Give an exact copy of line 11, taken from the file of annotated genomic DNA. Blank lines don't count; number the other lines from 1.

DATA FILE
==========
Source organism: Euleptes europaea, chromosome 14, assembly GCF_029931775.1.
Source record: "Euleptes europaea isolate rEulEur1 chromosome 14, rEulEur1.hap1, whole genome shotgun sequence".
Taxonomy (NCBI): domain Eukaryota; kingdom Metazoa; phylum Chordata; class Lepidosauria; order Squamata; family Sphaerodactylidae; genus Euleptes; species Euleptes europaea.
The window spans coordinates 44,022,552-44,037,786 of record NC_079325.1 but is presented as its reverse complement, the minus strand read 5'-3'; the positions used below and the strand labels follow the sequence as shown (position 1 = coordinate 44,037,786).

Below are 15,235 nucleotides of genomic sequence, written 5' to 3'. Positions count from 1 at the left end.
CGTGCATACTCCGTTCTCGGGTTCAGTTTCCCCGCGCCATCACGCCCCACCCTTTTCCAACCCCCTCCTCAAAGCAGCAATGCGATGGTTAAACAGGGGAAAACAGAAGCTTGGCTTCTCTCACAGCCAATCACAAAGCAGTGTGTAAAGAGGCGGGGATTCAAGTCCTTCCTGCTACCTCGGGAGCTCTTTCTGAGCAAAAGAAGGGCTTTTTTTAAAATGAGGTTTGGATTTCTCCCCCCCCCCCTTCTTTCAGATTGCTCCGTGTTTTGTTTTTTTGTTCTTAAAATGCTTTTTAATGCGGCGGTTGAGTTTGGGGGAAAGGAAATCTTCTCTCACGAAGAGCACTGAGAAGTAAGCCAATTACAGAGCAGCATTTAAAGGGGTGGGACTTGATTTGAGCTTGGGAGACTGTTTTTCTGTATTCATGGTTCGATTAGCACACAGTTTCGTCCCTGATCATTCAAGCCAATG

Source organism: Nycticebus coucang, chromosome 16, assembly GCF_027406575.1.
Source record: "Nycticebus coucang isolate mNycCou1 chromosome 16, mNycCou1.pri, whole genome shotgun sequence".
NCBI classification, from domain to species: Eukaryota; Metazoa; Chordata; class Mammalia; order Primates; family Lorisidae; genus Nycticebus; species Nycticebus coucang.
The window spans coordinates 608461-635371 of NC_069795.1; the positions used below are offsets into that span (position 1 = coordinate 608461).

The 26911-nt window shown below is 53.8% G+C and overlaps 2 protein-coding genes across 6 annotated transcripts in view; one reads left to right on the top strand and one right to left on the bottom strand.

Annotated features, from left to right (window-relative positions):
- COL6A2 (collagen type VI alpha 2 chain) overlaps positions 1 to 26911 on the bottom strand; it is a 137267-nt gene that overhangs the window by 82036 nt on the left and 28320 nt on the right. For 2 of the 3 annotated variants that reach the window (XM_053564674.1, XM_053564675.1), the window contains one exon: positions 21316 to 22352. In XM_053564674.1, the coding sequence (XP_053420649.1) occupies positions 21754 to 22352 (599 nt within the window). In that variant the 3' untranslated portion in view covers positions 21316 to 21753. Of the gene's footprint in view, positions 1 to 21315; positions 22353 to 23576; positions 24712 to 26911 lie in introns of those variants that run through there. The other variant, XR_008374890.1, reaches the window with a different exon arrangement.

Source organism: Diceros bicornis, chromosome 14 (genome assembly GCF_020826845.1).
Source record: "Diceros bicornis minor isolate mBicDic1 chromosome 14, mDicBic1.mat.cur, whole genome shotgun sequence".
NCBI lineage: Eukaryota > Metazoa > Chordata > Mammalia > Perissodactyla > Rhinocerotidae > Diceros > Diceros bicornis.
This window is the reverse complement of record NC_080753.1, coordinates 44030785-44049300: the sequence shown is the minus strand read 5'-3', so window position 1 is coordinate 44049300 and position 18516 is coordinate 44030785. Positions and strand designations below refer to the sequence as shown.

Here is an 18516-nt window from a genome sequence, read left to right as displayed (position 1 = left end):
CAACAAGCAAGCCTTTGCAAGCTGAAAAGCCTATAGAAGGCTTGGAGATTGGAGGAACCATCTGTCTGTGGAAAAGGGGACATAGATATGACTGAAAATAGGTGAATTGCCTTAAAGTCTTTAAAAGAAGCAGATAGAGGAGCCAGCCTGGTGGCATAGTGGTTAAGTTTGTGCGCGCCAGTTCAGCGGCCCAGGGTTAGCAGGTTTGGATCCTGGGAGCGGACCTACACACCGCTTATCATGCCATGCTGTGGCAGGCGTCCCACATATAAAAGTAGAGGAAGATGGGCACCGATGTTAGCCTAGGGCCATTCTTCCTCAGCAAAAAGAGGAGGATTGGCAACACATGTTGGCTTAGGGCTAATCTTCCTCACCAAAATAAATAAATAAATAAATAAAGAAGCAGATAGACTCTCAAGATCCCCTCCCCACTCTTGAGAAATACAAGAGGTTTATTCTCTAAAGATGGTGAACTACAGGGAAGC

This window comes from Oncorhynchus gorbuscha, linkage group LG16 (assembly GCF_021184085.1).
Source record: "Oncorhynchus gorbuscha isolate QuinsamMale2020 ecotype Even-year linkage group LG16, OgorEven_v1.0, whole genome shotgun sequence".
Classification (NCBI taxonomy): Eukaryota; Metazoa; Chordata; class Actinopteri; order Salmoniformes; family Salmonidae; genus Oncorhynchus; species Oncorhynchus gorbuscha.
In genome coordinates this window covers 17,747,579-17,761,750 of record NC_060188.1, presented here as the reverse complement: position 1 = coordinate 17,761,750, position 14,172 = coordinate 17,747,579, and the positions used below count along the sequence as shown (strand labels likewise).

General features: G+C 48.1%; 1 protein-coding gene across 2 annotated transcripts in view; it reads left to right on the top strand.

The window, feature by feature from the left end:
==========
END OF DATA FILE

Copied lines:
The 26911-nt window shown below is 53.8% G+C and overlaps 2 protein-coding genes across 6 annotated transcripts in view; one reads left to right on the top strand and one right to left on the bottom strand.